Pure Goldie: Comedy Fest honors comedienne | AspenTimes.com
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Pure Goldie: Comedy Fest honors comedienne

Madeleine OsbergerSnowmass Village correspondent
The American Film Institute honored Goldie Hawn on Saturday at the Wheeler Opera House as part of the U.S. Comedy Arts Festival. (Mark Fox/The Aspen Times)
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Goldie Hawn never doubted herself even when she made an audience laugh during a production of “Romeo and Juliet.””I liked myself … and trusted in the universe,” she said Saturday after receiving the American Film Institute’s Star Award during the 12th U.S. Comedy Arts Festival.The 60-year-old cover girl for this month’s American Association of Retired People’s magazine wore furry boots, an off-the-shoulder sweater and snug jeans.

“She has an incredible body … of work,” quipped Jonathan Estrin, executive vice president of the American Film Institute, in a nod to Hawn’s early acclaim as the body-painted go-go girl on TVs “Laugh-In.” While it was her physique that initially caught the public’s eye, Hawn was recognized soon after for her role as a flighty girl from Greenwich Village in the 1969 film “Cactus Flower.” She never even picked up the statue.”I really felt even then that it was just a drop in the bucket, that I got an award for something I didn’t have to work for. That I got an award for being kind of cute, and new on the scene. And I thought that it was a lovely role, but I didn’t think it was anywhere near what I had in my heart and soul and my gut.”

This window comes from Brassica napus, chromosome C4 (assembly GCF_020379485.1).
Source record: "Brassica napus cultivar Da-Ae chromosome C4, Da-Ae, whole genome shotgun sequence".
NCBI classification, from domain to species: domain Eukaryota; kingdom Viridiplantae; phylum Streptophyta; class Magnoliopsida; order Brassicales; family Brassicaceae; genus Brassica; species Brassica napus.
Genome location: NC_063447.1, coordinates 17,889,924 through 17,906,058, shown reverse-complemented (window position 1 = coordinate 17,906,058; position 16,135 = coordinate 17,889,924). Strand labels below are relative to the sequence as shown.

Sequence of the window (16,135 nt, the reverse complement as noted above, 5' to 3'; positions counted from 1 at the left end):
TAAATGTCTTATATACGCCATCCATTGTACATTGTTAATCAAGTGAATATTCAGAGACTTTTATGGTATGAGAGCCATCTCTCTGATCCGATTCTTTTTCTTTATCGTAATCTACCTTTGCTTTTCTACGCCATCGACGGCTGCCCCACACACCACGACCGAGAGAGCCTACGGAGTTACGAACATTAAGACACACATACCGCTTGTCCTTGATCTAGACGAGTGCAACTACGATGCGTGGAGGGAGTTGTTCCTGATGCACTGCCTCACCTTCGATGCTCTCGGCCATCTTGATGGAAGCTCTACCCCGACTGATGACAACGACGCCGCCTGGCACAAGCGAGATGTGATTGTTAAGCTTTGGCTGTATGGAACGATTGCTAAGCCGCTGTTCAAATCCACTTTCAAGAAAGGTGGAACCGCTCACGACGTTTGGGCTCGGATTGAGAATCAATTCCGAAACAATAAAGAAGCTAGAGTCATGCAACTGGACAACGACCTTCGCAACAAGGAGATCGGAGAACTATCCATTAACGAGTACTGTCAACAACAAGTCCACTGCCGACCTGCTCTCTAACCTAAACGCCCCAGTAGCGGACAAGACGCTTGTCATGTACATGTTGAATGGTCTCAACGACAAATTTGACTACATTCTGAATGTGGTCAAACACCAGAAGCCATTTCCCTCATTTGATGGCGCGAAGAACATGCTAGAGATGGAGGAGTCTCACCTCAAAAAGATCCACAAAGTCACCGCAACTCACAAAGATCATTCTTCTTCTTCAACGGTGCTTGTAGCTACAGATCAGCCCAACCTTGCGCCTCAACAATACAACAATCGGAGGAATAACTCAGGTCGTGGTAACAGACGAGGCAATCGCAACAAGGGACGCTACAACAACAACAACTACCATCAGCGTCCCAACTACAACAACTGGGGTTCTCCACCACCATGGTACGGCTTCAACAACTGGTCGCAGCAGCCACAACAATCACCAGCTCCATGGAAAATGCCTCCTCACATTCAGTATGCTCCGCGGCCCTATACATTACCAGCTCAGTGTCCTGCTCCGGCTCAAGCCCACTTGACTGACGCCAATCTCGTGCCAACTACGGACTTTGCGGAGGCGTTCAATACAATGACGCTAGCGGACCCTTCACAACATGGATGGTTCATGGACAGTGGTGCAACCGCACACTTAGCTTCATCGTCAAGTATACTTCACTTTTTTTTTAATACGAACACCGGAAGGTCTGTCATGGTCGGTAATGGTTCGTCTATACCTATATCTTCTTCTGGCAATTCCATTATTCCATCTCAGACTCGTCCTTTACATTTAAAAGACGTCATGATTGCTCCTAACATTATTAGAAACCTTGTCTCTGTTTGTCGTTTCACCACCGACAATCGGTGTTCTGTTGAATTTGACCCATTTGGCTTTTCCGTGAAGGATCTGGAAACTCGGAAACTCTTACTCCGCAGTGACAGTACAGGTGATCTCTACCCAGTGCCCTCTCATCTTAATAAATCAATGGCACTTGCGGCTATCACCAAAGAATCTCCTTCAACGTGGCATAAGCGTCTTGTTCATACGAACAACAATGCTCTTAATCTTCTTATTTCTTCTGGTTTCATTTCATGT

She doesn’t dispute that comedy isn’t easy. “To receive something like this really, really matters,” she said. “Comedy is like catching lightning in a bottle. You’re trying to catch that moment, and it’s all about timing, It’s a music, it’s a dance, it’s a song, it’s energy. It’s obviously story and it’s words and it’s character. But it’s those magical moments.”From her early ingenue roles Hawn took on more challenging parts in “Sugarland Express,” “Private Benjamin” and “The First Wives Club.” The toughest work was producing herself.”It was not fun,” Hawn said. “I didn’t want that power.” She would “walk on eggshells” with cast and crew.

The woman born Goldie Jeanne Hawn in Washington, D.C., said she struggled early on with school, and reading in particular. “I didn’t finish anything, but I signed [papers and tests] with ‘Love, Goldie,’ with two XXs,” she said with her signature giggle.In second grade, Hawn was placed in a group called the Purple Balls that she initially assumed was for smart children but was for kids who couldn’t read.Hawn wrote the script for her next project, “Ashes to Ashes,” which focuses on an aging woman who is questioning her life choices. In today’s Hollywood, “Its not easy” getting financing for smaller, thoughtful films, she said adding, “I like the model of raising money independently because you don’t have a studio telling you what to do.”


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